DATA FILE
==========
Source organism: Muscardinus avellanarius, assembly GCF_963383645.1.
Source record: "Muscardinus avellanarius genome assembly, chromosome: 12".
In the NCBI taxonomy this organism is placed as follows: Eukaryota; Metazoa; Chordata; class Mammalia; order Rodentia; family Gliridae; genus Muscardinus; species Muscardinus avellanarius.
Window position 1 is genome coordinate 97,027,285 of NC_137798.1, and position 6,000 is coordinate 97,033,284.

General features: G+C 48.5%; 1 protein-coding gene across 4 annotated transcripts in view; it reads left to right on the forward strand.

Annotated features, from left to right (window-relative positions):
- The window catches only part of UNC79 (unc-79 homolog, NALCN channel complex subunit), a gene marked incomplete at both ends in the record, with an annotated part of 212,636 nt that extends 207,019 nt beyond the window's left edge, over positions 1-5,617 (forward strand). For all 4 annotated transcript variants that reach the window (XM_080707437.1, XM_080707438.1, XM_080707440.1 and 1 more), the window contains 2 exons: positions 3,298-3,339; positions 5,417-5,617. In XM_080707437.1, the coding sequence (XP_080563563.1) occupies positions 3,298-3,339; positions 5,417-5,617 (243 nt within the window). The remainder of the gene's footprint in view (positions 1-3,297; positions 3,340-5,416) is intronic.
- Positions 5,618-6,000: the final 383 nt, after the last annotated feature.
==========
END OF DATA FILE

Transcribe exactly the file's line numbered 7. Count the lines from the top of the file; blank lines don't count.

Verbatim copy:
- The window catches only part of UNC79 (unc-79 homolog, NALCN channel complex subunit), a gene marked incomplete at both ends in the record, with an annotated part of 212,636 nt that extends 207,019 nt beyond the window's left edge, over positions 1-5,617 (forward strand). For all 4 annotated transcript variants that reach the window (XM_080707437.1, XM_080707438.1, XM_080707440.1 and 1 more), the window contains 2 exons: positions 3,298-3,339; positions 5,417-5,617. In XM_080707437.1, the coding sequence (XP_080563563.1) occupies positions 3,298-3,339; positions 5,417-5,617 (243 nt within the window). The remainder of the gene's footprint in view (positions 1-3,297; positions 3,340-5,416) is intronic.